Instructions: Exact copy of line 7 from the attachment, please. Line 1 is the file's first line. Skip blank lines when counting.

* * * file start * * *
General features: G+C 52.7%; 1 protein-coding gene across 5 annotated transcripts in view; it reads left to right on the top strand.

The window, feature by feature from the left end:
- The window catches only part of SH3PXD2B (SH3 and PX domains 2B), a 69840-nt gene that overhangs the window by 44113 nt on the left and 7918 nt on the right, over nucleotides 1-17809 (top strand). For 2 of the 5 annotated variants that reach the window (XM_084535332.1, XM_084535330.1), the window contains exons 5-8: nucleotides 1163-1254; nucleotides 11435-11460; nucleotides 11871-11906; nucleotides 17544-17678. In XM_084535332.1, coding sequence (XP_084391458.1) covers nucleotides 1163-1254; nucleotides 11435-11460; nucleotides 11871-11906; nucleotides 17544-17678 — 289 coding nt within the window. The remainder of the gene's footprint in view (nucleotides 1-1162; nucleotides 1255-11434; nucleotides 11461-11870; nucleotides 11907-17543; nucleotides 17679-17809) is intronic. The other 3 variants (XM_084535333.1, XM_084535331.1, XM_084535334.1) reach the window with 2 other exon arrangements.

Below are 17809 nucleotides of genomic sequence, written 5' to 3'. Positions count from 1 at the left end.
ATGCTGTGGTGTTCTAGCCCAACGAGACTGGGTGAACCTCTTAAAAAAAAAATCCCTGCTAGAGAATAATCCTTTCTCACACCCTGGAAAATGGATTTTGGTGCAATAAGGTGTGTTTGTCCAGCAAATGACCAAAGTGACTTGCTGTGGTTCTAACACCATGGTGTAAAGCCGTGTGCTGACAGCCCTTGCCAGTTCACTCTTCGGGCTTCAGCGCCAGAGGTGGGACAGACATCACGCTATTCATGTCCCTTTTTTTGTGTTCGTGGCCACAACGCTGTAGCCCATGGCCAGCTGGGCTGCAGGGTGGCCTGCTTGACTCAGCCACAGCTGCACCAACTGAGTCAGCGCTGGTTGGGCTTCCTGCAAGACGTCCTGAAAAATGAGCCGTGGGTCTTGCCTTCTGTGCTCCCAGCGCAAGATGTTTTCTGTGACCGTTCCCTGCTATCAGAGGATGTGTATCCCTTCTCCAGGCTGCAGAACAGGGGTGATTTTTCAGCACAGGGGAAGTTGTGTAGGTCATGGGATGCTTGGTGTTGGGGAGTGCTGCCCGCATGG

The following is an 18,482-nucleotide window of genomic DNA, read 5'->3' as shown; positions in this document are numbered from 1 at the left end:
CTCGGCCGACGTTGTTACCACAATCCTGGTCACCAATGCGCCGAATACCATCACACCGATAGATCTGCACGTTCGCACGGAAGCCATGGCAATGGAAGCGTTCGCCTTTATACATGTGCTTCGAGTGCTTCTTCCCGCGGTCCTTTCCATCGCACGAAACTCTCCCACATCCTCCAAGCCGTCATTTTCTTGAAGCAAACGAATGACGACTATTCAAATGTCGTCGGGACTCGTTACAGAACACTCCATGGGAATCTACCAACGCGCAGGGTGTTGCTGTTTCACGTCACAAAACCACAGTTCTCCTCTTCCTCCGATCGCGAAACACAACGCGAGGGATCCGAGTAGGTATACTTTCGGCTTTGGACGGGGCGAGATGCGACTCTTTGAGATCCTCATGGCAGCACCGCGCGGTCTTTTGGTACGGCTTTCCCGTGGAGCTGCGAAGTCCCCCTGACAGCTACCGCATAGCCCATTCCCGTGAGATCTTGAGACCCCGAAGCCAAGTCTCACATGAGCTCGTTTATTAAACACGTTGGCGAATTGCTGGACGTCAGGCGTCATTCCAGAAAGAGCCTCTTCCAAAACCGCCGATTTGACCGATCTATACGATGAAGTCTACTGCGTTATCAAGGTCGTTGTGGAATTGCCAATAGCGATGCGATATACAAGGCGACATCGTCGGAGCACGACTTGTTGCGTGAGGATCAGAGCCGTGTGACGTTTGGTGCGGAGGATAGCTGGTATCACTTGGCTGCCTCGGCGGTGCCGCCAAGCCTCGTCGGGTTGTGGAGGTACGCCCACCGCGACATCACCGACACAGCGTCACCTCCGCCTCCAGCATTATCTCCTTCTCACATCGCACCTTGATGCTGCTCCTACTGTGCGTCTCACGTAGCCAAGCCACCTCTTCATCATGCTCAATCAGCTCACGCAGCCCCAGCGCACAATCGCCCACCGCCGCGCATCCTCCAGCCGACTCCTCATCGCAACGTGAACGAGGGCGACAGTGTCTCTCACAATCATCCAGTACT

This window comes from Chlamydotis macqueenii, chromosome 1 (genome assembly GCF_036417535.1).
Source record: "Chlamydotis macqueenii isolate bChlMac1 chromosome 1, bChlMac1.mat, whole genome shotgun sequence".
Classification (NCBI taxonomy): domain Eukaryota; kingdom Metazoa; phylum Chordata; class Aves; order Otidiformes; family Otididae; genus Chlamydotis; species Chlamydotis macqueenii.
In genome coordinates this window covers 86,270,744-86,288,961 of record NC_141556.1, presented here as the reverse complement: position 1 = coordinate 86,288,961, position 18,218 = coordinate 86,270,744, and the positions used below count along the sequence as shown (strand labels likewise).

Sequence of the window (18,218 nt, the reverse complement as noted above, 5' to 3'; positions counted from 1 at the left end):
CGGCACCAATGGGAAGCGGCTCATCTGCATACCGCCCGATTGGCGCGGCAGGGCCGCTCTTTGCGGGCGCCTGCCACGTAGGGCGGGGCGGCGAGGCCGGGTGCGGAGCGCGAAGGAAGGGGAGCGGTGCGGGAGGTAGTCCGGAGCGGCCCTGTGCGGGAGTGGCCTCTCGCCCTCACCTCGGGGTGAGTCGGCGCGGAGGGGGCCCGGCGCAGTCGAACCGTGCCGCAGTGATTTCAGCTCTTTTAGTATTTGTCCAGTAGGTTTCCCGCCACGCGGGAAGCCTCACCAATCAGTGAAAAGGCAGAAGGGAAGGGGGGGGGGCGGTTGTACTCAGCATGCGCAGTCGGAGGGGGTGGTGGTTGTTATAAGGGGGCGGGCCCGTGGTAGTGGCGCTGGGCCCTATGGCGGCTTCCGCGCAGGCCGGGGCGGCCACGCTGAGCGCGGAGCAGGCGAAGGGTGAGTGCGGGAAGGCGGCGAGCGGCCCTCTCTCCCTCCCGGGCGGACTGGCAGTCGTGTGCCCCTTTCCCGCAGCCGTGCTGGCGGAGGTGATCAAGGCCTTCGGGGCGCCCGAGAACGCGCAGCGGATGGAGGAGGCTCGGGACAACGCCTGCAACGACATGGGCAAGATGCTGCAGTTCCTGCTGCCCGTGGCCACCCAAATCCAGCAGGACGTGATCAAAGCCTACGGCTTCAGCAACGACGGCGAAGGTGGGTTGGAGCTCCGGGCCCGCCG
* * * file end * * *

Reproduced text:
CTCGGCCGACGTTGTTACCACAATCCTGGTCACCAATGCGCCGAATACCATCACACCGATAGATCTGCACGTTCGCACGGAAGCCATGGCAATGGAAGCGTTCGCCTTTATACATGTGCTTCGAGTGCTTCTTCCCGCGGTCCTTTCCATCGCACGAAACTCTCCCACATCCTCCAAGCCGTCATTTTCTTGAAGCAAACGAATGACGACTATTCAAATGTCGTCGGGACTCGTTACAGAACACTCCATGGGAATCTACCAACGCGCAGGGTGTTGCTGTTTCACGTCACAAAACCACAGTTCTCCTCTTCCTCCGATCGCGAAACACAACGCGAGGGATCCGAGTAGGTATACTTTCGGCTTTGGACGGGGCGAGATGCGACTCTTTGAGATCCTCATGGCAGCACCGCGCGGTCTTTTGGTACGGCTTTCCCGTGGAGCTGCGAAGTCCCCCTGACAGCTACCGCATAGCCCATTCCCGTGAGATCTTGAGACCCCGAAGCCAAGTCTCACATGAGCTCGTTTATTAAACACGTTGGCGAATTGCTGGACGTCAGGCGTCATTCCAGAAAGAGCCTCTTCCAAAACCGCCGATTTGACCGATCTATACGATGAAGTCTACTGCGTTATCAAGGTCGTTGTGGAATTGCCAATAGCGATGCGATATACAAGGCGACATCGTCGGAGCACGACTTGTTGCGTGAGGATCAGAGCCGTGTGACGTTTGGTGCGGAGGATAGCTGGTATCACTTGGCTGCCTCGGCGGTGCCGCCAAGCCTCGTCGGGTTGTGGAGGTACGCCCACCGCGACATCACCGACACAGCGTCACCTCCGCCTCCAGCATTATCTCCTTCTCACATCGCACCTTGATGCTGCTCCTACTGTGCGTCTCACGTAGCCAAGCCACCTCTTCATCATGCTCAATCAGCTCACGCAGCCCCAGCGCACAATCGCCCACCGCCGCGCATCCTCCAGCCGACTCCTCATCGCAACGTGAACGAGGGCGACAGTGTCTCTCACAATCATCCAGTACT